TALLAHASSEE – Now that the Department of the Interior has allowed the gaming compact between Florida and the Seminole Tribe to go into effect, opponents of the increased gaming being given to the tribe are readying a lawsuit to stop it.
The Seminole gaming pact was signed in April, approved by lawmakers in May and allowed to go into effect by the Department of the Interior when the 45-day review period expired without a comment.
“We plan to do what it takes to make sure this is in front of the courts, both at the federal level and the state level,” said John Sowinski with No Casinos Inc.
No Casinos Inc. is now readying a lawsuit to stop the compact. The compact allows sports betting starting October 15, as well as craps and roulette, none of which are currently legal in Florida.
Because of that, No Casinos believes that only voters can approve of more gaming.
“Amendment 3 is under assault. An amendment that 72% of the people of Florida voted for is being ignored,” said Sowinski.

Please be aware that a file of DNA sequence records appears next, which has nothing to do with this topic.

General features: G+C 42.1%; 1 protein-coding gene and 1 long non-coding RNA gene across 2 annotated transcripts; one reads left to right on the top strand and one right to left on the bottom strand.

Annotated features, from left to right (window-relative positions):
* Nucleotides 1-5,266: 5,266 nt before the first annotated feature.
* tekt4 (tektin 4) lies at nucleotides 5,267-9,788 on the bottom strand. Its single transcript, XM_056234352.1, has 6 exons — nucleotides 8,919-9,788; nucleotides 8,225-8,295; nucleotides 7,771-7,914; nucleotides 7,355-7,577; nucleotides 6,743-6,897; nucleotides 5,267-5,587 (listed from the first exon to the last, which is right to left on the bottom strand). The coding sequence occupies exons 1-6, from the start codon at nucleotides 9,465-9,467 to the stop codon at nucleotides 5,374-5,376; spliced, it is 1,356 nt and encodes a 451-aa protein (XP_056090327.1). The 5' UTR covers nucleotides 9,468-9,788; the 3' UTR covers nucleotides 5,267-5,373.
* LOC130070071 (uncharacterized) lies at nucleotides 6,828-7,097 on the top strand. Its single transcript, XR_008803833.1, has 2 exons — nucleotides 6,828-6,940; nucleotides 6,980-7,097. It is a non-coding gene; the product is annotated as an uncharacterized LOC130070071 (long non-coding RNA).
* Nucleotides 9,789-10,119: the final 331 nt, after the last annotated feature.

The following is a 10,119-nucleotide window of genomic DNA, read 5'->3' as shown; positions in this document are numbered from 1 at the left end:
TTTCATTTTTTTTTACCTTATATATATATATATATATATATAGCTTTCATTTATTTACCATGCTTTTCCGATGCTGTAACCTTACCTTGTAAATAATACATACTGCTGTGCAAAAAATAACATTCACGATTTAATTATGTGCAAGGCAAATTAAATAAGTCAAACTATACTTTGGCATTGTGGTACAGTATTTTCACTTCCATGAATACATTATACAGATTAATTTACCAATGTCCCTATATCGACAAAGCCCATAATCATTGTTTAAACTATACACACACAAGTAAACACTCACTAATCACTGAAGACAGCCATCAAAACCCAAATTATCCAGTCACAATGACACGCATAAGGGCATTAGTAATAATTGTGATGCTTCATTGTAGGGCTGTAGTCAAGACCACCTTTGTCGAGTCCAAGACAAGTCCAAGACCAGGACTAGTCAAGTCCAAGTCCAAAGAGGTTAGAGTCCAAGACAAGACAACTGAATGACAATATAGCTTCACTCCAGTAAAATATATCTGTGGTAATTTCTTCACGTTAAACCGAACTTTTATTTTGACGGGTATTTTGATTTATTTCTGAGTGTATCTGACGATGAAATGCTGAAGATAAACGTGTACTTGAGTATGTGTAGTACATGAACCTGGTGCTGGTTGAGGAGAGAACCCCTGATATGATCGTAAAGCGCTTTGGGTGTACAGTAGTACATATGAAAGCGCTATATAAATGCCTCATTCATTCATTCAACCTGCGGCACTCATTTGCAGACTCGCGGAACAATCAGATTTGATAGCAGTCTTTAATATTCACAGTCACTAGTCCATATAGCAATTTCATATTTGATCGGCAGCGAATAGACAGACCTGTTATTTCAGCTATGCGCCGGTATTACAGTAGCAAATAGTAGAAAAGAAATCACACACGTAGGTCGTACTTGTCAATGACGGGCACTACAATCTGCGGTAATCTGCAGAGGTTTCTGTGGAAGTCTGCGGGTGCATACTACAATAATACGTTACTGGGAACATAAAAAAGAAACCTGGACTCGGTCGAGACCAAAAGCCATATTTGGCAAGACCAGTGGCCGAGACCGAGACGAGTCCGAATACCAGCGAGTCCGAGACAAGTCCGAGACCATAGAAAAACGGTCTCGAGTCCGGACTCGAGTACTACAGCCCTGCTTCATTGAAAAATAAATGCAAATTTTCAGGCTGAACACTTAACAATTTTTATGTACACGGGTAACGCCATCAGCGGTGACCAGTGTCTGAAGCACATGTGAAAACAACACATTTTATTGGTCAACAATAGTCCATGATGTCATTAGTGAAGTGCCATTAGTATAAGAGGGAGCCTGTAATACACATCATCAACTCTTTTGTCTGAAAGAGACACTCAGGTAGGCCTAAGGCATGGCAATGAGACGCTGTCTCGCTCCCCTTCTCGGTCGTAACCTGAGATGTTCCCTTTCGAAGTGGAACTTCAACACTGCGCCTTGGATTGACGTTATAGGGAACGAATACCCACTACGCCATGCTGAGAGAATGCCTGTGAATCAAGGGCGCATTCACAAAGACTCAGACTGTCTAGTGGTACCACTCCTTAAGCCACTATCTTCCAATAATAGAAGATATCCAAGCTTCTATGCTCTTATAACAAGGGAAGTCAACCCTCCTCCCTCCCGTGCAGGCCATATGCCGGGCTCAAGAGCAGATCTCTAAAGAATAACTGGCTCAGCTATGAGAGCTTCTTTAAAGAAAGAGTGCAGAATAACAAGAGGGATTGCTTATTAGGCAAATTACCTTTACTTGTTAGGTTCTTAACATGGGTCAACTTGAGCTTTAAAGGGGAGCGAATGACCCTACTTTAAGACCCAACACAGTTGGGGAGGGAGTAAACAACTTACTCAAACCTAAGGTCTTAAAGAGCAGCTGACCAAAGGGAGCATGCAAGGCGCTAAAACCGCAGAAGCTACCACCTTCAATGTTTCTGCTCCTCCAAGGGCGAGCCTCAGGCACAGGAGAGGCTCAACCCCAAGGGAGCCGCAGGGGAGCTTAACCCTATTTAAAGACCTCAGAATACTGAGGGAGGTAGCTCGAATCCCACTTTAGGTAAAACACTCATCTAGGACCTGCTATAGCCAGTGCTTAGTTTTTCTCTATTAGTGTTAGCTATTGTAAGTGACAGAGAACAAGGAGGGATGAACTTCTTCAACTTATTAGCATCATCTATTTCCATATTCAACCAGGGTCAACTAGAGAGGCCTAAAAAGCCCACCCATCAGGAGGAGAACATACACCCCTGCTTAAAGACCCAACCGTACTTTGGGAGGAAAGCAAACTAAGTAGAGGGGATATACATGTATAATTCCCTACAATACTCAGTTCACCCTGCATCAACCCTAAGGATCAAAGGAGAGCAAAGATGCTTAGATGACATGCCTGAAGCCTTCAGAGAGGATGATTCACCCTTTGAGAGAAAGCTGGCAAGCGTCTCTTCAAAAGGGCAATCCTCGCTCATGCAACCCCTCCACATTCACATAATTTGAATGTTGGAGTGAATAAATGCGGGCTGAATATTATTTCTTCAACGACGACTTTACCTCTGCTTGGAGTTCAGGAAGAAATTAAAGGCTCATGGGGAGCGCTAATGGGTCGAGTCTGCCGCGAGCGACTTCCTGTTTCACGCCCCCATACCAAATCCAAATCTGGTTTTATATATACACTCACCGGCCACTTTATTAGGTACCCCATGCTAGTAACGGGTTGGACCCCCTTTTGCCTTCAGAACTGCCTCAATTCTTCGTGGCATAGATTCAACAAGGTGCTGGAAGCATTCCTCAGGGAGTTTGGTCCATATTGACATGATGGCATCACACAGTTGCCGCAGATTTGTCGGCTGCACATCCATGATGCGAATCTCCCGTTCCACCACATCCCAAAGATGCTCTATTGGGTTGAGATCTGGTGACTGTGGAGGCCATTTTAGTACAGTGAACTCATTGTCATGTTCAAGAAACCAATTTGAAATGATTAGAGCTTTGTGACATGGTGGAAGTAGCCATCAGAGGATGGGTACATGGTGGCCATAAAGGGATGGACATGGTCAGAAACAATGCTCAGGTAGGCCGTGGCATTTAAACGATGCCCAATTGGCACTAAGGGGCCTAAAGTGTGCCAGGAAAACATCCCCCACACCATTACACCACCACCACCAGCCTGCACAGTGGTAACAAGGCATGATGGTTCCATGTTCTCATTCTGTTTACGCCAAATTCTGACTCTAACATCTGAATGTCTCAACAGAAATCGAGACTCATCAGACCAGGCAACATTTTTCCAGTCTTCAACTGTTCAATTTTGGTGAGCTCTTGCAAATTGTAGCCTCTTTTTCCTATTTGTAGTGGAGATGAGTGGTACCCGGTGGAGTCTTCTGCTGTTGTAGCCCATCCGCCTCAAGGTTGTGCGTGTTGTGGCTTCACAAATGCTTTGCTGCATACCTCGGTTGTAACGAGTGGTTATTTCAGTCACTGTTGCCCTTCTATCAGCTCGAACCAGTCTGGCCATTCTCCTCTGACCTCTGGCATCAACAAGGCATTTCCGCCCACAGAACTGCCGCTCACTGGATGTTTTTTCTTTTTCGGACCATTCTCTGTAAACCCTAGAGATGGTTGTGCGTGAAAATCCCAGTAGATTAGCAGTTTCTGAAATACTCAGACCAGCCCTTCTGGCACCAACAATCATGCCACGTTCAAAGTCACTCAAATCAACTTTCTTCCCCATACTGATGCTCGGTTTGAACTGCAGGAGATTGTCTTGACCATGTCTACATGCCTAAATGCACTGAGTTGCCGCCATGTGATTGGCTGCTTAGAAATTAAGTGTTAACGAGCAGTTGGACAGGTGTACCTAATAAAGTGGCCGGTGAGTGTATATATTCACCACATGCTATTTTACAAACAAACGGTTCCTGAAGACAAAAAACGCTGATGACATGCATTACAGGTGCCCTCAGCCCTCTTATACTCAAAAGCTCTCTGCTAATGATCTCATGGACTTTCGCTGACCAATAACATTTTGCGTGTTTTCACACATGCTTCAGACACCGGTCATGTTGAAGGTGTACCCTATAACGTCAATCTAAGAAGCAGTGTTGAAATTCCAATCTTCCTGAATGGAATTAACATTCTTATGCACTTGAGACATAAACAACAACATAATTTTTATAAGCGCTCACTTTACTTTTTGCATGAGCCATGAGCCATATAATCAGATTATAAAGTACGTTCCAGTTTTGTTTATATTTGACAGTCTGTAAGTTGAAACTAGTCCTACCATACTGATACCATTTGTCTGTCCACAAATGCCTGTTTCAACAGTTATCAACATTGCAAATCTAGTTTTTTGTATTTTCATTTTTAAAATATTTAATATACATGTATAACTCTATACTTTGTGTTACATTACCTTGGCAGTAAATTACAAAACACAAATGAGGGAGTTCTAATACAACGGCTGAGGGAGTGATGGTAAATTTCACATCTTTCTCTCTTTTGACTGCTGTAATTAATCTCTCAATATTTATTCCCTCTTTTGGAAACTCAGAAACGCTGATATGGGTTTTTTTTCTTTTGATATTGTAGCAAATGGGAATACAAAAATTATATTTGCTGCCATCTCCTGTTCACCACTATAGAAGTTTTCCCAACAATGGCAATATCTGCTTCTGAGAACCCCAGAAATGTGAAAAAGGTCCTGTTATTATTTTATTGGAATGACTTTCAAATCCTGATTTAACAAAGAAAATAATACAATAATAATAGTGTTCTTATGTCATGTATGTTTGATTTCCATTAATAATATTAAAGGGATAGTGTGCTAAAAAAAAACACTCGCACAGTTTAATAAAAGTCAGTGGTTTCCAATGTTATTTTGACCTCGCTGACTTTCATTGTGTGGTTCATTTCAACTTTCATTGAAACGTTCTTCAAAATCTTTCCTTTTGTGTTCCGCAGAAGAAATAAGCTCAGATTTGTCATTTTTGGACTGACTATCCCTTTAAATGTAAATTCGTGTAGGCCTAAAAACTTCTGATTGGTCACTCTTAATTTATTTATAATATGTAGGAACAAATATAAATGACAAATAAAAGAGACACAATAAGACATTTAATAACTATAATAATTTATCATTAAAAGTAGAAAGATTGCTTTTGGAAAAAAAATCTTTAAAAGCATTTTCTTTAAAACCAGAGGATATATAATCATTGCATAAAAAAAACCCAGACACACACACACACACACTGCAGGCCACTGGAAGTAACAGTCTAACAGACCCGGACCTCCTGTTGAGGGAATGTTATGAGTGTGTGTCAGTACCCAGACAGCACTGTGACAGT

But Gov. Ron DeSantis and the tribe are hanging their hopes on Section C of the amendment passed by voters in 2018.
“And I think it satisfies Amendment 3,” DeSantis said in April.
No Casinos disagrees.
“And the Legislature does not have the authority to duly authorize within our state sports betting, roulette, craps, any other form of casino gambling unless the voters of Florida approve it,” said Sowinski.
Florida voters have turned down casino gambling in 1978, 1986 and 1994.
They narrowly approved slot machines in 2004, but only for south Florida.
No Casinos contends that the Indian Regulatory Gaming Act only allows gaming already legal in a state to take place on tribal lands. A judge is likely to have the final say.